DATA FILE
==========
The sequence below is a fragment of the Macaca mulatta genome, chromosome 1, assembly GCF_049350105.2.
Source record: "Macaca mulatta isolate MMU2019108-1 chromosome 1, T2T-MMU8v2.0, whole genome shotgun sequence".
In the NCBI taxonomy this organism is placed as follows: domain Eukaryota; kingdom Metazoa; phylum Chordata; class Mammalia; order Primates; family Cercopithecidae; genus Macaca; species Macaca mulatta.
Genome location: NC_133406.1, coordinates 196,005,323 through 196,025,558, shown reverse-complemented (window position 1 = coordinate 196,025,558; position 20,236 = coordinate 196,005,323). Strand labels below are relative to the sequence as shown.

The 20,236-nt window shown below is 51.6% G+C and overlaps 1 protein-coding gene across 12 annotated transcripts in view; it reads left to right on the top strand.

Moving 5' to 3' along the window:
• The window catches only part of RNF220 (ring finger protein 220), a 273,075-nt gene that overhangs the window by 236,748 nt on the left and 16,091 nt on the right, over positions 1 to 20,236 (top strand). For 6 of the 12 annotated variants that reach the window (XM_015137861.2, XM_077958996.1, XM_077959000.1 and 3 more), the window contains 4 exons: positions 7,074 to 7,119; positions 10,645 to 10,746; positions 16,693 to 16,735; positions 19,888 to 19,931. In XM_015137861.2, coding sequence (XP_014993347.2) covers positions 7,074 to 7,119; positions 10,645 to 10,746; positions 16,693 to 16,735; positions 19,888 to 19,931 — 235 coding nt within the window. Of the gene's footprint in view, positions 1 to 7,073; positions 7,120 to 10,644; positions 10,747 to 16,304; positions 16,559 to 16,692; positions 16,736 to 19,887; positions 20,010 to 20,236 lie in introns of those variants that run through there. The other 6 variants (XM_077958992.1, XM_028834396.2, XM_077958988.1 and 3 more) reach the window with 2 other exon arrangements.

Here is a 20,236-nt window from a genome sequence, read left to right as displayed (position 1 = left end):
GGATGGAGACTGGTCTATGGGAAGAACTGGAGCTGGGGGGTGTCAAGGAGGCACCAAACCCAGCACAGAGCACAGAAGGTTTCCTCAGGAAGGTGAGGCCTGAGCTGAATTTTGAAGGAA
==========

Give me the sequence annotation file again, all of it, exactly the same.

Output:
The sequence below is a fragment of the Macaca mulatta genome, chromosome 1, assembly GCF_049350105.2.
Source record: "Macaca mulatta isolate MMU2019108-1 chromosome 1, T2T-MMU8v2.0, whole genome shotgun sequence".
In the NCBI taxonomy this organism is placed as follows: domain Eukaryota; kingdom Metazoa; phylum Chordata; class Mammalia; order Primates; family Cercopithecidae; genus Macaca; species Macaca mulatta.
Genome location: NC_133406.1, coordinates 196,005,323 through 196,025,558, shown reverse-complemented (window position 1 = coordinate 196,025,558; position 20,236 = coordinate 196,005,323). Strand labels below are relative to the sequence as shown.

The 20,236-nt window shown below is 51.6% G+C and overlaps 1 protein-coding gene across 12 annotated transcripts in view; it reads left to right on the top strand.

Moving 5' to 3' along the window:
• The window catches only part of RNF220 (ring finger protein 220), a 273,075-nt gene that overhangs the window by 236,748 nt on the left and 16,091 nt on the right, over positions 1 to 20,236 (top strand). For 6 of the 12 annotated variants that reach the window (XM_015137861.2, XM_077958996.1, XM_077959000.1 and 3 more), the window contains 4 exons: positions 7,074 to 7,119; positions 10,645 to 10,746; positions 16,693 to 16,735; positions 19,888 to 19,931. In XM_015137861.2, coding sequence (XP_014993347.2) covers positions 7,074 to 7,119; positions 10,645 to 10,746; positions 16,693 to 16,735; positions 19,888 to 19,931 — 235 coding nt within the window. Of the gene's footprint in view, positions 1 to 7,073; positions 7,120 to 10,644; positions 10,747 to 16,304; positions 16,559 to 16,692; positions 16,736 to 19,887; positions 20,010 to 20,236 lie in introns of those variants that run through there. The other 6 variants (XM_077958992.1, XM_028834396.2, XM_077958988.1 and 3 more) reach the window with 2 other exon arrangements.

Here is a 20,236-nt window from a genome sequence, read left to right as displayed (position 1 = left end):
GGATGGAGACTGGTCTATGGGAAGAACTGGAGCTGGGGGGTGTCAAGGAGGCACCAAACCCAGCACAGAGCACAGAAGGTTTCCTCAGGAAGGTGAGGCCTGAGCTGAATTTTGAAGGAA